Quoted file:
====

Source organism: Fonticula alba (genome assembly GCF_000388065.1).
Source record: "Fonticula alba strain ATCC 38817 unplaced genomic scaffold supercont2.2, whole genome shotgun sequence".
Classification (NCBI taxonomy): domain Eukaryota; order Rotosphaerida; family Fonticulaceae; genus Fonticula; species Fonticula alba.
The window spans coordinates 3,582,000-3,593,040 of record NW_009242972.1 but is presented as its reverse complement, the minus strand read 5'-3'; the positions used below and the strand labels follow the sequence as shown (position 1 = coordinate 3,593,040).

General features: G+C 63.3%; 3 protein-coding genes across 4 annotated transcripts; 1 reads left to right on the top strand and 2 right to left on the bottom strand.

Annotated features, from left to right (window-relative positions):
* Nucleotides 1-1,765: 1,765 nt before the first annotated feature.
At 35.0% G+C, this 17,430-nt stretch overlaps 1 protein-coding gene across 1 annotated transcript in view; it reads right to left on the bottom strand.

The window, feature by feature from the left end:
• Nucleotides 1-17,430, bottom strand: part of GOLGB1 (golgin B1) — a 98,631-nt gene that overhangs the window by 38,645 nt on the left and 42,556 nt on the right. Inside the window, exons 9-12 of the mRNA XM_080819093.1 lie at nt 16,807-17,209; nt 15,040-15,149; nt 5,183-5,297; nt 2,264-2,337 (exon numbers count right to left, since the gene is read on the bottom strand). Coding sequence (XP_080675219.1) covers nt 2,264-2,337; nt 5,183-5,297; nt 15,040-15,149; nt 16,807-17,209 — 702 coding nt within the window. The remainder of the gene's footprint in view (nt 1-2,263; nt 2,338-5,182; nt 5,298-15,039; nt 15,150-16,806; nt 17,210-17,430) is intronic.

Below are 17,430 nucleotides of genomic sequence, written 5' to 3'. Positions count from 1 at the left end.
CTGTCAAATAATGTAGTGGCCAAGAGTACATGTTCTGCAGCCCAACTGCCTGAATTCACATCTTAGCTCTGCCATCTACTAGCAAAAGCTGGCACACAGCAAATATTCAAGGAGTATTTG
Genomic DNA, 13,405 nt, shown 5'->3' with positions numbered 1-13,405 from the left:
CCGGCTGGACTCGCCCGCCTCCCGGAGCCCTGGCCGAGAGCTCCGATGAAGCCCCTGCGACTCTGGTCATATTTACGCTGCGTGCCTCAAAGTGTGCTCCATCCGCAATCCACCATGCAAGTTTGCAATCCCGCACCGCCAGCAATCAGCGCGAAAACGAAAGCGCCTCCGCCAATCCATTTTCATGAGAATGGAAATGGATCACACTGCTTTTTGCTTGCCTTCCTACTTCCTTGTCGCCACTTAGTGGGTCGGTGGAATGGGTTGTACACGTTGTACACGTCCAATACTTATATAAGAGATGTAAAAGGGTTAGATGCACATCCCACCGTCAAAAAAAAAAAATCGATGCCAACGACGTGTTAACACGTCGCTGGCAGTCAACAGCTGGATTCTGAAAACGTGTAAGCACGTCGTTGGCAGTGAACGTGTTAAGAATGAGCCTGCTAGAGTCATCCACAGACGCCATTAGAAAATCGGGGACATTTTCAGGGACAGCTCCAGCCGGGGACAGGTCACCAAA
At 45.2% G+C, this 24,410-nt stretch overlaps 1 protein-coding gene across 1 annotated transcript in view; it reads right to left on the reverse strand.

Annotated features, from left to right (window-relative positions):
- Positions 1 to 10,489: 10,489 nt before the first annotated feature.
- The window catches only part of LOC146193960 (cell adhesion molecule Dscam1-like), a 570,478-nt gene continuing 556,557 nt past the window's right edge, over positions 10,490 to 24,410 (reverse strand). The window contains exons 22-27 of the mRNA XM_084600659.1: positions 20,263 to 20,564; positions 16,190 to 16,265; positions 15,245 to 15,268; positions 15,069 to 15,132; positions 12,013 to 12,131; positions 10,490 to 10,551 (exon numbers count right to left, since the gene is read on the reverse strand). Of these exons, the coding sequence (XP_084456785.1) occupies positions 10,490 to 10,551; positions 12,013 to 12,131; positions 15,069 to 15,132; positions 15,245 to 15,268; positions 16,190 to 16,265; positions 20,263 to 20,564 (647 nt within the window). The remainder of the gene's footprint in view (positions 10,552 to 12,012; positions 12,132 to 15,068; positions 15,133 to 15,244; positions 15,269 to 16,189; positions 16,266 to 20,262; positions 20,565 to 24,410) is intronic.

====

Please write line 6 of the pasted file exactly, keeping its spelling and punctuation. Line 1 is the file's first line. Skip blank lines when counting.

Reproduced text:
Annotated features, from left to right (window-relative positions):